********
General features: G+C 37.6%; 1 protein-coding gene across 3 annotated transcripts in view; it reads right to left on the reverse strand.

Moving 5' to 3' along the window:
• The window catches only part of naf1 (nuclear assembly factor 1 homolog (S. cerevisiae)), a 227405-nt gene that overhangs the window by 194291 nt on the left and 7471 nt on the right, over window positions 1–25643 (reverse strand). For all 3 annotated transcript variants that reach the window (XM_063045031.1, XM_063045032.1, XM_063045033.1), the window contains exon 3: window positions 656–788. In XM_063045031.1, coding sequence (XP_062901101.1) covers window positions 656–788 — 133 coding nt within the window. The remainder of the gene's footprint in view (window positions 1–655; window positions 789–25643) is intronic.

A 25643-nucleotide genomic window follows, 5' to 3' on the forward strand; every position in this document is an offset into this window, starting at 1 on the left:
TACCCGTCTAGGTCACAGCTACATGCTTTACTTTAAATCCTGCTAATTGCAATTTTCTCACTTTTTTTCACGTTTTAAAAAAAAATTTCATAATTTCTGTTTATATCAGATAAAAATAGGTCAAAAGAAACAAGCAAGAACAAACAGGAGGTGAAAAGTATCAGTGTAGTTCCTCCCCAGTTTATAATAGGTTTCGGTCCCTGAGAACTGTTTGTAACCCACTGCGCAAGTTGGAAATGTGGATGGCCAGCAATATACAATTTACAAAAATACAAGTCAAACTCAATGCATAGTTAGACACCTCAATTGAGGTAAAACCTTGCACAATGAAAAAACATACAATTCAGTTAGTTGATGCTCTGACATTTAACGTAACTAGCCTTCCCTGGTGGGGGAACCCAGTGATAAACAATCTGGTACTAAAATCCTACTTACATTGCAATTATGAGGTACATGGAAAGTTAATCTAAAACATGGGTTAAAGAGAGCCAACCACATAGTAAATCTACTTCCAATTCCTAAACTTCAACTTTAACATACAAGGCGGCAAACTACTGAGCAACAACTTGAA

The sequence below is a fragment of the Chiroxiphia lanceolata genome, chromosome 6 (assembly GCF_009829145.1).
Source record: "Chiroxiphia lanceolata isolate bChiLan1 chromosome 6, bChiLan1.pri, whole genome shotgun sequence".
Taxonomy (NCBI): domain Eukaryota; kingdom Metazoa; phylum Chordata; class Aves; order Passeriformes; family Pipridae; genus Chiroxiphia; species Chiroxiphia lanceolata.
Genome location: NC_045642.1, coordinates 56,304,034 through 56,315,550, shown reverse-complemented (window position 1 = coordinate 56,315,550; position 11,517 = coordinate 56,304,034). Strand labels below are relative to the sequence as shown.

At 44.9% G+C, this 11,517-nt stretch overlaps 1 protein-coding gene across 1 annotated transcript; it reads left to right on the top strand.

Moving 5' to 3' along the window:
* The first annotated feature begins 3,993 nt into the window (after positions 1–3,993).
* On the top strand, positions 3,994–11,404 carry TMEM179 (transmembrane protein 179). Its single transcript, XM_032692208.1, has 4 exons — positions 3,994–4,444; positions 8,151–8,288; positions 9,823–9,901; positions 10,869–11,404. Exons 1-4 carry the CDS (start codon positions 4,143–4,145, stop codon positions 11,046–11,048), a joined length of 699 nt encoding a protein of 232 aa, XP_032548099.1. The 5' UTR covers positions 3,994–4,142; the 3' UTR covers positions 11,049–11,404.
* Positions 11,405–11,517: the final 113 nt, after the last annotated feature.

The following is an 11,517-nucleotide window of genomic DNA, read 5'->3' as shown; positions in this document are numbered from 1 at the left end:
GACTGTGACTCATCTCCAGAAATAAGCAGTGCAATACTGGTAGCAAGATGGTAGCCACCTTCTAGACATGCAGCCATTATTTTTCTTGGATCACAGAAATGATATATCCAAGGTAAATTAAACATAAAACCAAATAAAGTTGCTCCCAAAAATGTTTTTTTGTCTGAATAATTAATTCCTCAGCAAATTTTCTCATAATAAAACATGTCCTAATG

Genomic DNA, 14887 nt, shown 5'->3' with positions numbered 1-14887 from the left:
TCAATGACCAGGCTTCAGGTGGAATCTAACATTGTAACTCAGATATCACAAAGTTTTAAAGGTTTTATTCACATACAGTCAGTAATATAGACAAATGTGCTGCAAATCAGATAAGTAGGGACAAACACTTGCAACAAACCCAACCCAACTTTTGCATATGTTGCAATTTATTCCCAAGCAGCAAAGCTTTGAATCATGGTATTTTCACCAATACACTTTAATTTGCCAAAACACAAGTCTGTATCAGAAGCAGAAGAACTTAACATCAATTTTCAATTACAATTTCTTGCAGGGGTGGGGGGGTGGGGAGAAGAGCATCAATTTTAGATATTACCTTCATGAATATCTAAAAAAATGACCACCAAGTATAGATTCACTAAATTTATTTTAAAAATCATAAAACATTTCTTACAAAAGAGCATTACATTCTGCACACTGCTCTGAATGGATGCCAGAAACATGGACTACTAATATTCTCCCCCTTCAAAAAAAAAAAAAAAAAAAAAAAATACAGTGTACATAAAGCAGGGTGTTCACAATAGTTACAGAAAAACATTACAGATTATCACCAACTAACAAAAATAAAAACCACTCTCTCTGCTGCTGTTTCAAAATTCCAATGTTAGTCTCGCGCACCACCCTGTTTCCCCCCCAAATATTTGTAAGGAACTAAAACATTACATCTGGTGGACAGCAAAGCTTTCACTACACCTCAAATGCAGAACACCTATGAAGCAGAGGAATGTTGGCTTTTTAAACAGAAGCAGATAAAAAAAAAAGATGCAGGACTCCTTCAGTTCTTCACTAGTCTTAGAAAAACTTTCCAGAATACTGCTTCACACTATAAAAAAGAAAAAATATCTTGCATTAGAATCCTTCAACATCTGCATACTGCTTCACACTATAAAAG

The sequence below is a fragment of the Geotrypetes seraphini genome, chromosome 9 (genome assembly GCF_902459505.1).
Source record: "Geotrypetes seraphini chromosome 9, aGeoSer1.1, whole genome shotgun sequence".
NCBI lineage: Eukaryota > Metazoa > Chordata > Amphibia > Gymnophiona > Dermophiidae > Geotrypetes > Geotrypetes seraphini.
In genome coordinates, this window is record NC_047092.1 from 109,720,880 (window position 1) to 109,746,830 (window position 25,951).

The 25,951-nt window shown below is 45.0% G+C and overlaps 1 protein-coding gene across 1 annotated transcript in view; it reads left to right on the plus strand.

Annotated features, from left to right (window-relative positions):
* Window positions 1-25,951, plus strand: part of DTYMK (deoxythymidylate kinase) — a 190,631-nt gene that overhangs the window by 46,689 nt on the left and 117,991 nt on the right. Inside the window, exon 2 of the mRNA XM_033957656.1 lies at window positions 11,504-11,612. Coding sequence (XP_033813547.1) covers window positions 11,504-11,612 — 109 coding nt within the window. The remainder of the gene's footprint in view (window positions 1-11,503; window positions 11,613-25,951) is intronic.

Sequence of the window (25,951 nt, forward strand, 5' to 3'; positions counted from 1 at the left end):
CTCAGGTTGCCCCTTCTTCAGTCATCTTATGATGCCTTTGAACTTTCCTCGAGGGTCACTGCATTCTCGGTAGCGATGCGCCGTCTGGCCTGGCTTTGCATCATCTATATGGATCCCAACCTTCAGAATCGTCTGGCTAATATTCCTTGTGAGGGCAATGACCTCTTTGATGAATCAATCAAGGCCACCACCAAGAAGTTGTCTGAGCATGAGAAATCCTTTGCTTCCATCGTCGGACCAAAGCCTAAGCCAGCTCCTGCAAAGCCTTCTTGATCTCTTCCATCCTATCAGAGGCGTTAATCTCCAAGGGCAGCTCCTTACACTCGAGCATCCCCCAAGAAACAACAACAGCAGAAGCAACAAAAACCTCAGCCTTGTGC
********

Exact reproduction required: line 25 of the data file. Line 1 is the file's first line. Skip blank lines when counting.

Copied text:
* Window positions 1-25,951, plus strand: part of DTYMK (deoxythymidylate kinase) — a 190,631-nt gene that overhangs the window by 46,689 nt on the left and 117,991 nt on the right. Inside the window, exon 2 of the mRNA XM_033957656.1 lies at window positions 11,504-11,612. Coding sequence (XP_033813547.1) covers window positions 11,504-11,612 — 109 coding nt within the window. The remainder of the gene's footprint in view (window positions 1-11,503; window positions 11,613-25,951) is intronic.